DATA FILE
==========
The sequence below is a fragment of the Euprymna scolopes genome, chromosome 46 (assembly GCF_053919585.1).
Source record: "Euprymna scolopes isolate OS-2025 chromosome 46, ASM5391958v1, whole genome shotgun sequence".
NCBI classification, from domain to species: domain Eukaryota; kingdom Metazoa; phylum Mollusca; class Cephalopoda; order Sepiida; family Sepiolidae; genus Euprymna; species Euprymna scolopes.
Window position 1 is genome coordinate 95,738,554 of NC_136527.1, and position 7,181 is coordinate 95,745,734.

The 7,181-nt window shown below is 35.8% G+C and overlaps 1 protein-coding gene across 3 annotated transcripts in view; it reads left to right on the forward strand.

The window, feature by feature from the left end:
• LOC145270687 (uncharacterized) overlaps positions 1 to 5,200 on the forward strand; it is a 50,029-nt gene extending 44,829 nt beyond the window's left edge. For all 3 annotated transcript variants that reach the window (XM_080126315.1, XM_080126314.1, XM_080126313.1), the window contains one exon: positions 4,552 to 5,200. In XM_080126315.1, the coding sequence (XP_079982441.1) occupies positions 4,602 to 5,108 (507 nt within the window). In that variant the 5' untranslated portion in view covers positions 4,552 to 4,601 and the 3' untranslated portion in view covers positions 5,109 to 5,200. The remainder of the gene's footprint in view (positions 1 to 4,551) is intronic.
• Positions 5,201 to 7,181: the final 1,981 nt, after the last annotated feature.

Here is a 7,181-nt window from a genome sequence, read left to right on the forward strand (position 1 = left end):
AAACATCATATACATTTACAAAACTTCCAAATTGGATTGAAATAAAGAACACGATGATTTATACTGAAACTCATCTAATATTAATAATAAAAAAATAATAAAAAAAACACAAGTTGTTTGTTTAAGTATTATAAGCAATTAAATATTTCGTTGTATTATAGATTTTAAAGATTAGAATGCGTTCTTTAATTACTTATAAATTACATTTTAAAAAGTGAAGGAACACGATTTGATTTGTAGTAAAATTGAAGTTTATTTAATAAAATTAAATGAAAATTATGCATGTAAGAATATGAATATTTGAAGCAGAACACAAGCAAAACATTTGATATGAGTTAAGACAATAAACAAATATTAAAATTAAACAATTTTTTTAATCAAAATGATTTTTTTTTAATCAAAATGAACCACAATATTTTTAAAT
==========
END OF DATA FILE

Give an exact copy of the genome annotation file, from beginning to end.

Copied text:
The sequence below is a fragment of the Euprymna scolopes genome, chromosome 46 (assembly GCF_053919585.1).
Source record: "Euprymna scolopes isolate OS-2025 chromosome 46, ASM5391958v1, whole genome shotgun sequence".
NCBI classification, from domain to species: domain Eukaryota; kingdom Metazoa; phylum Mollusca; class Cephalopoda; order Sepiida; family Sepiolidae; genus Euprymna; species Euprymna scolopes.
Window position 1 is genome coordinate 95,738,554 of NC_136527.1, and position 7,181 is coordinate 95,745,734.

The 7,181-nt window shown below is 35.8% G+C and overlaps 1 protein-coding gene across 3 annotated transcripts in view; it reads left to right on the forward strand.

The window, feature by feature from the left end:
• LOC145270687 (uncharacterized) overlaps positions 1 to 5,200 on the forward strand; it is a 50,029-nt gene extending 44,829 nt beyond the window's left edge. For all 3 annotated transcript variants that reach the window (XM_080126315.1, XM_080126314.1, XM_080126313.1), the window contains one exon: positions 4,552 to 5,200. In XM_080126315.1, the coding sequence (XP_079982441.1) occupies positions 4,602 to 5,108 (507 nt within the window). In that variant the 5' untranslated portion in view covers positions 4,552 to 4,601 and the 3' untranslated portion in view covers positions 5,109 to 5,200. The remainder of the gene's footprint in view (positions 1 to 4,551) is intronic.
• Positions 5,201 to 7,181: the final 1,981 nt, after the last annotated feature.

Here is a 7,181-nt window from a genome sequence, read left to right on the forward strand (position 1 = left end):
AAACATCATATACATTTACAAAACTTCCAAATTGGATTGAAATAAAGAACACGATGATTTATACTGAAACTCATCTAATATTAATAATAAAAAAATAATAAAAAAAACACAAGTTGTTTGTTTAAGTATTATAAGCAATTAAATATTTCGTTGTATTATAGATTTTAAAGATTAGAATGCGTTCTTTAATTACTTATAAATTACATTTTAAAAAGTGAAGGAACACGATTTGATTTGTAGTAAAATTGAAGTTTATTTAATAAAATTAAATGAAAATTATGCATGTAAGAATATGAATATTTGAAGCAGAACACAAGCAAAACATTTGATATGAGTTAAGACAATAAACAAATATTAAAATTAAACAATTTTTTTAATCAAAATGATTTTTTTTTAATCAAAATGAACCACAATATTTTTAAAT